Respiratory emergency can happen to anyone taking opioids, but some patients are more vulnerable than others. Patients with these risk factors may be more likely to experience OIRD1-3:
First-time opioid use
If you are taking opioids for the first time, or haven't taken opioids recently.
Existing respiratory conditions
If you have a respiratory condition that impacts your ability to breathe naturally, such as sleep apnea, COPD, or asthma.
Combining opioids with other sedatives
If you combine opioids with alcohol or other sedating drugs, including sleep or anxiety medications known as benzodiazepines and gabapentinoids. Even over-the-counter antihistamines and antinausea medications can increase your risk of respiratory depression.
Chronic health conditions
If you have a medical condition that affects your organs, such as lung, liver, or heart disease, obesity, or HIV.
High opioid doses
If you take higher doses of opioids there is a higher risk of respiratory depression.4
History of substance use disorder
If you have a history of substance abuse, illicit drugs, or a reduced tolerance of opioids following a detox.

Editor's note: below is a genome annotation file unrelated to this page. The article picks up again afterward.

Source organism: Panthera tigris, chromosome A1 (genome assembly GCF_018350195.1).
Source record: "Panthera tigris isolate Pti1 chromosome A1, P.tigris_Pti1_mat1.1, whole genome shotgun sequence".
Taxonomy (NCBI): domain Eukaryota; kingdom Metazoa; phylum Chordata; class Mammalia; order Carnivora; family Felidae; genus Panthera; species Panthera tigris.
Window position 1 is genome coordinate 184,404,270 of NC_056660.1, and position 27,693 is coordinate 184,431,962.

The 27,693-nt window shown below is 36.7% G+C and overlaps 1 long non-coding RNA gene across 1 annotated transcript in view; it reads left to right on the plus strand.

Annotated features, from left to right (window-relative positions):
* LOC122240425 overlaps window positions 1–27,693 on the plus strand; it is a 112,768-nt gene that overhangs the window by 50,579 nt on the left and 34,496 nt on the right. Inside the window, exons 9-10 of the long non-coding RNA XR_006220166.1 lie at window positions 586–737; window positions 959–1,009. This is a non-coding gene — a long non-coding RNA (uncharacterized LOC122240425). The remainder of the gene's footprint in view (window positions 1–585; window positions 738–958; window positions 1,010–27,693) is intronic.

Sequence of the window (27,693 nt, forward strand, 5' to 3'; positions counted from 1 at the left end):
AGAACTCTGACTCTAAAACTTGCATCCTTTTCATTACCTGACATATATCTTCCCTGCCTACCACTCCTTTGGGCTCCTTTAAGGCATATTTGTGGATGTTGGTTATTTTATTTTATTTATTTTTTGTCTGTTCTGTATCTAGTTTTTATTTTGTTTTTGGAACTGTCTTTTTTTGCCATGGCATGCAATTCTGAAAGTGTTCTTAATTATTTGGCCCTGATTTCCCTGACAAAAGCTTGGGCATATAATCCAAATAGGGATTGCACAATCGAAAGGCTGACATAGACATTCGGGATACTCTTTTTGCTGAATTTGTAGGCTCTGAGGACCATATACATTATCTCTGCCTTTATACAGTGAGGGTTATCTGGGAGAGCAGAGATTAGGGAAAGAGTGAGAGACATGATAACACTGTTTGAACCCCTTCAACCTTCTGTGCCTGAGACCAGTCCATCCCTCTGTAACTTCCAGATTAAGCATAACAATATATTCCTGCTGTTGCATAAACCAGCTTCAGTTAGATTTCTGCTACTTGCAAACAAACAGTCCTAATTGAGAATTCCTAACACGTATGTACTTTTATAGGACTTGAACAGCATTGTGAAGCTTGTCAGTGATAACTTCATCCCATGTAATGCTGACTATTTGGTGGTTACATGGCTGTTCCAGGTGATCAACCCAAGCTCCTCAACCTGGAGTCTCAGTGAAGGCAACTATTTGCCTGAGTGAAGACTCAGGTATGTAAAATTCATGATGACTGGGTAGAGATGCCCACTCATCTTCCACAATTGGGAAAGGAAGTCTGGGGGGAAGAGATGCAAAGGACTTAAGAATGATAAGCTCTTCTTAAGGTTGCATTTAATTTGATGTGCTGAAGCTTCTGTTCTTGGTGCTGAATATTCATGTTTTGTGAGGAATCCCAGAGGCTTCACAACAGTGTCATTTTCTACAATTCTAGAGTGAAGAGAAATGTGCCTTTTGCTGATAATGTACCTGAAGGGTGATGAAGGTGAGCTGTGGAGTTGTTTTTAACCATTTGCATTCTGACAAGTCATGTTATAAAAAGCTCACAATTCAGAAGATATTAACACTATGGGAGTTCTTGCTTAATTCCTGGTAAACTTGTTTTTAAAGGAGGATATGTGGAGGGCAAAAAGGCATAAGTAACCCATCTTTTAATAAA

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Dunn, KM et al. Opioid prescriptions for chronic pain and overdose: a cohort study. Annals of internal medicine vol. 152,2 (2010): 85-92. doi:10.7326/0003-4819-152-2-201001190-00006.
Wide-ranging online data for epidemiologic research (WONDER). Atlanta, GA: CDC, National Center for Health Statistics; 2020. Available at http://wonder.cdc.gov
Centers for Disease Control and Prevention. 2018 Annual Surveillance Report of Drug-Related Risks and Outcomes — United States. Surveillance Special Report. Centers for Disease Control and Prevention, U.S. Department of Health and Human Services. Published August 31, 2018.